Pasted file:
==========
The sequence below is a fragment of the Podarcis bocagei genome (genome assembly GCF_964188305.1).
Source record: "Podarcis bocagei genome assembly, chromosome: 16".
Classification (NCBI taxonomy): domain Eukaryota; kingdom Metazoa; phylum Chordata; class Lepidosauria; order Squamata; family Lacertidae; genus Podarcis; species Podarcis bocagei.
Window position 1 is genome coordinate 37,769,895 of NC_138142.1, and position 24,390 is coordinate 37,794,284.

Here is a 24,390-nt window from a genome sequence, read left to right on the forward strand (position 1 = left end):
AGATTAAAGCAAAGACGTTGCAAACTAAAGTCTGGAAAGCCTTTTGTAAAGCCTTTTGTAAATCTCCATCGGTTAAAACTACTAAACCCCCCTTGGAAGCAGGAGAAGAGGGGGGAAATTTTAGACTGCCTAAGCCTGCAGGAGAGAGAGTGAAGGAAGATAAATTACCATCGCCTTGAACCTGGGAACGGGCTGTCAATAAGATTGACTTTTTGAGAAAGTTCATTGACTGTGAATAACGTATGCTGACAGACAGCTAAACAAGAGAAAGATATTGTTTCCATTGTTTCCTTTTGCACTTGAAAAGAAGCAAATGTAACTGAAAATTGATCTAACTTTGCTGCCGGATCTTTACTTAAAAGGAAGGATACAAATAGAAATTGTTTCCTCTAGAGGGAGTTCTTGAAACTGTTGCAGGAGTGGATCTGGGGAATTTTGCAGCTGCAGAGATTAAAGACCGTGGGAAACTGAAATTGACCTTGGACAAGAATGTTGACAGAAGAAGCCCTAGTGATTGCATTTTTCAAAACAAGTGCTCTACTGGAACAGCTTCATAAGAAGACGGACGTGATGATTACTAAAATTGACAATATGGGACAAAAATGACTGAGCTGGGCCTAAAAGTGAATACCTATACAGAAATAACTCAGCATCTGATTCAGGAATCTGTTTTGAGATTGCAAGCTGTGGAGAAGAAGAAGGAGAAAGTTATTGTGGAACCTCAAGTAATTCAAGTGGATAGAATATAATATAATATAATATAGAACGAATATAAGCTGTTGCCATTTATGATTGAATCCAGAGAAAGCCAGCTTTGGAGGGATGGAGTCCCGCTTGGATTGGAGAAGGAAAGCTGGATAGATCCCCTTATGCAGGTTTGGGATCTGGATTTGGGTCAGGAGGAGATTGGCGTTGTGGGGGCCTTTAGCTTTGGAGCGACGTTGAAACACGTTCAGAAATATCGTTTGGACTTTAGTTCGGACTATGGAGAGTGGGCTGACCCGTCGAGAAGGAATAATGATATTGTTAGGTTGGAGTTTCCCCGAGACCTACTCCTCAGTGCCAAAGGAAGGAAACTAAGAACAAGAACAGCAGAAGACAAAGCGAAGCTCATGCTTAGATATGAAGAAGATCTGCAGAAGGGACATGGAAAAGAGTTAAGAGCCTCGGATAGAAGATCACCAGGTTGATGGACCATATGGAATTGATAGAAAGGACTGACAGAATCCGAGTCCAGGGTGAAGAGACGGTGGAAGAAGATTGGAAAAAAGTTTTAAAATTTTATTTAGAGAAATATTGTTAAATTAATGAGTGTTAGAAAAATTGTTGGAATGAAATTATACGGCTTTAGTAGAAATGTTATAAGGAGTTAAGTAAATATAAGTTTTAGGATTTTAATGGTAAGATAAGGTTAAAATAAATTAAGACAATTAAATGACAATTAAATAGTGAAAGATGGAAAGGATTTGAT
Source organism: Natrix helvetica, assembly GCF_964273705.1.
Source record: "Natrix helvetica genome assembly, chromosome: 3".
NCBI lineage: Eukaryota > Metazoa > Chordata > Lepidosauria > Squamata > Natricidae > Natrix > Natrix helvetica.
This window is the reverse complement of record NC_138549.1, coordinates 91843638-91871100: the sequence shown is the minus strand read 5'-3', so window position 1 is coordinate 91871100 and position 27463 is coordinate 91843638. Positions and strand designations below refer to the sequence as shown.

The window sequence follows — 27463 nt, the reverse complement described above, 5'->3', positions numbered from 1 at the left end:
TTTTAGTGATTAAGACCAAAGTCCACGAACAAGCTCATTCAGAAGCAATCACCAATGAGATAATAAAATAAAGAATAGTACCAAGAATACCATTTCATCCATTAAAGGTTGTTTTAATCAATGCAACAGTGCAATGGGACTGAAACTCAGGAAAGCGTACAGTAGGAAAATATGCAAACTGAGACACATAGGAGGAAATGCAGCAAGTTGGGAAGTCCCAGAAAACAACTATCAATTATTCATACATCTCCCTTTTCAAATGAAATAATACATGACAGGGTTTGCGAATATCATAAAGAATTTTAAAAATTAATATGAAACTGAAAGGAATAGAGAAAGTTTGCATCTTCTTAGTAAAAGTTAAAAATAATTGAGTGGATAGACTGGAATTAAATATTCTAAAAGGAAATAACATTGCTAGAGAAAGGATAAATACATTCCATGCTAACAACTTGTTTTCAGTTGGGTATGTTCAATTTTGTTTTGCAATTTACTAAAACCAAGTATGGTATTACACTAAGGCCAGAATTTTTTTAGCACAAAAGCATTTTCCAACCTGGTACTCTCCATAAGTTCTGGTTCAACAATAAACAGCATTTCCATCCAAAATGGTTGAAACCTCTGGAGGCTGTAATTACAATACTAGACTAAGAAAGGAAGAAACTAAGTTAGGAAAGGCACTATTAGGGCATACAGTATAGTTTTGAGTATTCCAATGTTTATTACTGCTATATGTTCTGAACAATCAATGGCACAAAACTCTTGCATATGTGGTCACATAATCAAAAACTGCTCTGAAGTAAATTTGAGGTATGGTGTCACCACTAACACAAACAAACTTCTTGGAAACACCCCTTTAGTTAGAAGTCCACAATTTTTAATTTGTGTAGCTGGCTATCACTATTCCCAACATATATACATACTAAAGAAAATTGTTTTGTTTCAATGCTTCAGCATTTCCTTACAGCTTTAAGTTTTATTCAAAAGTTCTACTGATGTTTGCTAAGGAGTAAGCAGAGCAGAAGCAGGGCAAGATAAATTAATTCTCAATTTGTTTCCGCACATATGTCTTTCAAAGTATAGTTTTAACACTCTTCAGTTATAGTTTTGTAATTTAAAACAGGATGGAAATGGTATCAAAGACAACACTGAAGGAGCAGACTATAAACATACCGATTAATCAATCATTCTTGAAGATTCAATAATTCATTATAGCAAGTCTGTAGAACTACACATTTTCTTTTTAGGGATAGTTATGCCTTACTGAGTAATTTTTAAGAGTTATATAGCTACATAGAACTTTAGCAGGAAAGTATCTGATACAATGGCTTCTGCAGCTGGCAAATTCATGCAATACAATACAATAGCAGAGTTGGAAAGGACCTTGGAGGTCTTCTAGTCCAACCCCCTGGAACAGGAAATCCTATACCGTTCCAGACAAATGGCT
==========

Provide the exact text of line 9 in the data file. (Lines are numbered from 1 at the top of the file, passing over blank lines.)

NCBI lineage: Eukaryota > Metazoa > Chordata > Lepidosauria > Squamata > Natricidae > Natrix > Natrix helvetica.